SC: Ignoring everyone probably didn’t endear him into the status quo.
RK: Nothing Cameron does endears him to the status quo, except, of course, for making them money. James Cameron is in every way a Hollywood outsider.
Historically, spirituality is a blind spot for studios. Last year, the movie Blindside, which had overtly Christian themes, was a surprise hit. Because of that, studios are trying to Christianize some of their movies now. Again, they’re kind of missing the point.
On paper he seems like a true insider. He has this huge compound in Malibu. He has made two of the highest grossing movies of all time. Not one, but two: Avatar and Titanic. He has a lot of academy awards now on his mantle. But his personality type and way of doing business are so dramatically opposed to the Hollywood status quo that he is essentially an outsider.
Also, he is Canadian. People tend to forget that he is not from the US and that alone does make him something of an outsider. His family moved to California when he was seventeen years old, and had a Canadian accent. He was kind of smart, weird, and skinny, and didn’t really fit into any particular social group.
Later, when he tried to break into Hollywood, he didn’t have some uncle at William Morris or at one of the studios. He really came in through the backdoor via Roger Corman’s studio. Once he got inside Hollywood, the way he conducted himself by being painfully honest and by treating the lowliest grip on his set the same way he treats the studio executives, was totally unheard of and didn’t make him a lot of friends among the executives.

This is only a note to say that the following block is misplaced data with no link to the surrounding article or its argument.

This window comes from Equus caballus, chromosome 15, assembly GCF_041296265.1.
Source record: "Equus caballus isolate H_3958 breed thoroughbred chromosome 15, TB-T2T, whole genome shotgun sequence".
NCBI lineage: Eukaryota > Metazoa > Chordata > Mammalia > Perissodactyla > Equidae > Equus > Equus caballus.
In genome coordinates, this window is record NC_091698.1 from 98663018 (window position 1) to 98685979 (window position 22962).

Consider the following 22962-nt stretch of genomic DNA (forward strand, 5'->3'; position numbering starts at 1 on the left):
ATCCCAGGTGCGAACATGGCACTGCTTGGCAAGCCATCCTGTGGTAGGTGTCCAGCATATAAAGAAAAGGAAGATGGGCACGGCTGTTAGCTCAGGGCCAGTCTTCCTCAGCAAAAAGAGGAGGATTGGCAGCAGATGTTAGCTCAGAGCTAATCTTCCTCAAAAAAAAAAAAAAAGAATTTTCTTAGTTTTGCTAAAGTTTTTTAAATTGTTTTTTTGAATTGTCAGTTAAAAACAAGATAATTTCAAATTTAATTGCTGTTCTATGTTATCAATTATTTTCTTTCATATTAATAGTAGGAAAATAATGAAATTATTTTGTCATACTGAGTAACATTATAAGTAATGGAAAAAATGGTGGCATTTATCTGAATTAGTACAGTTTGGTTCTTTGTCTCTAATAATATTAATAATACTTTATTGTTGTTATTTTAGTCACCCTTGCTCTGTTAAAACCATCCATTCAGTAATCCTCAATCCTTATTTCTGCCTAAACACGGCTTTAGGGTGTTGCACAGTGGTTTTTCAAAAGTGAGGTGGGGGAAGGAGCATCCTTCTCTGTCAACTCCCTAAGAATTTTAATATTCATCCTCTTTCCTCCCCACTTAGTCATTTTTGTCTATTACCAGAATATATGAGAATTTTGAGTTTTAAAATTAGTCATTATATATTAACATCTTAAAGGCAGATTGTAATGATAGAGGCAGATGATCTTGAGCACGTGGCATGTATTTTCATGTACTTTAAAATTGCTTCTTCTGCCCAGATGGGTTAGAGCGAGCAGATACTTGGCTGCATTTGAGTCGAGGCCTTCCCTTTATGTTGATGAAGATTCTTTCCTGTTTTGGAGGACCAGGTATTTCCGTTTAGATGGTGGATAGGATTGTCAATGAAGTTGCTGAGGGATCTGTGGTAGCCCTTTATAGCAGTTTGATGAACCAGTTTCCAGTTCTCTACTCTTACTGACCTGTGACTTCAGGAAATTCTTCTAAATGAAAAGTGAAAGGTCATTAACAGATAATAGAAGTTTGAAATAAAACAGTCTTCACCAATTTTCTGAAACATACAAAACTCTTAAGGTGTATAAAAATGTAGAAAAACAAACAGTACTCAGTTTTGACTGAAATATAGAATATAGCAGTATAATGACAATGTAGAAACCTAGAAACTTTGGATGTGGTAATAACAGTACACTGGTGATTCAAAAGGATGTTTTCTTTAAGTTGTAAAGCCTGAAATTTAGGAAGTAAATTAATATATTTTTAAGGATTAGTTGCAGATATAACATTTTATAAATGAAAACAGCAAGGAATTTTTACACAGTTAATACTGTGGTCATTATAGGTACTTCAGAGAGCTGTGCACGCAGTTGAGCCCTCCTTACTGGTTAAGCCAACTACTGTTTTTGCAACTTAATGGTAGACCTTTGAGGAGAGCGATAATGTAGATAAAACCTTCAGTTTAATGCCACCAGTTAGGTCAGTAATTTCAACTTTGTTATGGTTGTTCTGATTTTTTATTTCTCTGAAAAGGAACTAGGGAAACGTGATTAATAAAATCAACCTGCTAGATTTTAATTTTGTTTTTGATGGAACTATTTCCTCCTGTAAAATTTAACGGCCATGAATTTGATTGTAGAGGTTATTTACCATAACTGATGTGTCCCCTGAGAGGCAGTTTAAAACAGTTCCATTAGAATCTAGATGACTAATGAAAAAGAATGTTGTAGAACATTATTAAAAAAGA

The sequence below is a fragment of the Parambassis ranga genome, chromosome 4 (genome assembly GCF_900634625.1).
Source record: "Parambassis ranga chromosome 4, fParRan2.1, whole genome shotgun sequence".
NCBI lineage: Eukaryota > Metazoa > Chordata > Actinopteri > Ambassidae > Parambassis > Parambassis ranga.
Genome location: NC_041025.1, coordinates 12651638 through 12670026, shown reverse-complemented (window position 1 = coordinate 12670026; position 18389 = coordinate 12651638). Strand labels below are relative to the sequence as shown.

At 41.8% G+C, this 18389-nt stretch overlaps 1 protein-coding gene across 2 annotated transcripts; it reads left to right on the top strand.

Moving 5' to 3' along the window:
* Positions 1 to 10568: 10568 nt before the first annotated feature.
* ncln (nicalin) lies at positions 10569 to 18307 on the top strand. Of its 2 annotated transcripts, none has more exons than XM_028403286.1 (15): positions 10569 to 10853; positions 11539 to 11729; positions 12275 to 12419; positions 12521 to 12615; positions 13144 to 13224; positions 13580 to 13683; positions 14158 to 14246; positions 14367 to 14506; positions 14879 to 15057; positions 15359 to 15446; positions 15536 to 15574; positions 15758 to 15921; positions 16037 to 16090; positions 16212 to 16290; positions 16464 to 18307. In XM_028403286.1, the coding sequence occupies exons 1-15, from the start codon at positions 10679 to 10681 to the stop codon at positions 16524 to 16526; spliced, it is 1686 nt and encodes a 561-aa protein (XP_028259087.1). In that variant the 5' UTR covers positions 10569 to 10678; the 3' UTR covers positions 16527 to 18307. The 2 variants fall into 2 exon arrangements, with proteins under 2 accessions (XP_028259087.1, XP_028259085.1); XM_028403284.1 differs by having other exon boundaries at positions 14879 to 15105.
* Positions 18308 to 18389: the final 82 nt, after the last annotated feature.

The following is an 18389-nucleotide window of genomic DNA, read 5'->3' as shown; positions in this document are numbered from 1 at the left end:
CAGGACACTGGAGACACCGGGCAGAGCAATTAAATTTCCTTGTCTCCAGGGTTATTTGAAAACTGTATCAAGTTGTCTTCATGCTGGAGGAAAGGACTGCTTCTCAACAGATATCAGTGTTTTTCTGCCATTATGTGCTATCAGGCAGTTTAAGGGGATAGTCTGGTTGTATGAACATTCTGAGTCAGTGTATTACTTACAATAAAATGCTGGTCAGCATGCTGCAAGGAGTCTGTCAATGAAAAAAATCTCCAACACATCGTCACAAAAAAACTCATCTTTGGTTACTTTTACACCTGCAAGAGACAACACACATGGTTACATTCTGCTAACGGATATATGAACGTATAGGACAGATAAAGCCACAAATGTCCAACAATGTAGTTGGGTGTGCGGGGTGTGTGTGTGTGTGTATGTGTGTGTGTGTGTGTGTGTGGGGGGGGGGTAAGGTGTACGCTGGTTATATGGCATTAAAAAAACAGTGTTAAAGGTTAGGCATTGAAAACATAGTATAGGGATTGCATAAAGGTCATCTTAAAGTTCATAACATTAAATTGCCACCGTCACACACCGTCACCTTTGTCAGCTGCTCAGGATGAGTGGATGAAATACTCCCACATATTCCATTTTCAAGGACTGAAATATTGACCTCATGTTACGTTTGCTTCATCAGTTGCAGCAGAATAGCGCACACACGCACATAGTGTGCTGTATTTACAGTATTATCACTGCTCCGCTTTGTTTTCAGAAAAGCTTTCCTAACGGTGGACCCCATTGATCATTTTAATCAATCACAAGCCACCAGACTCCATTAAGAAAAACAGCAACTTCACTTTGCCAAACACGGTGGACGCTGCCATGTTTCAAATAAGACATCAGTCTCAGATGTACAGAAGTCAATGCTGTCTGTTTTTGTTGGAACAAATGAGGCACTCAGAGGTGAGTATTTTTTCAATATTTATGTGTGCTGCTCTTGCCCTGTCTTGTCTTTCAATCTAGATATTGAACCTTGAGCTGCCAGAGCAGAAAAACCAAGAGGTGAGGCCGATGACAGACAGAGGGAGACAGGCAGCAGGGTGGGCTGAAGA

He is just a very “what you see is what you get” kind of guy. Hollywood is not a “what you see is what you get” kind of town, but one where people are told to their face that they are a genius, and then their agent is told they are not getting the part. That is how Hollywood works. He doesn’t work that way which makes him even more unusual.
SC: How would you capture the essence of all the different components of Cameron in which you refer to him as “The Futurist?”
RK: Cameron is always utterly himself, and that is what is so unusual about him. He doesn’t second guess himself; he follows his gut. He happens to be real smart – not like people whose IQs are above average. When he talks about certain things it is difficult to follow him. He is very capable in engineering. He knows about all sorts of exoteric subjects that are interesting to him, having to do with biology, astrobiology, and many other facets of science, which is one of the reasons I called the book The Futurist.
After spending so much time with him he really did put [the concept of interconnectedness] in Avatar because he wanted people to respond to it, and not because he necessarily believed in metaphysical interconnection.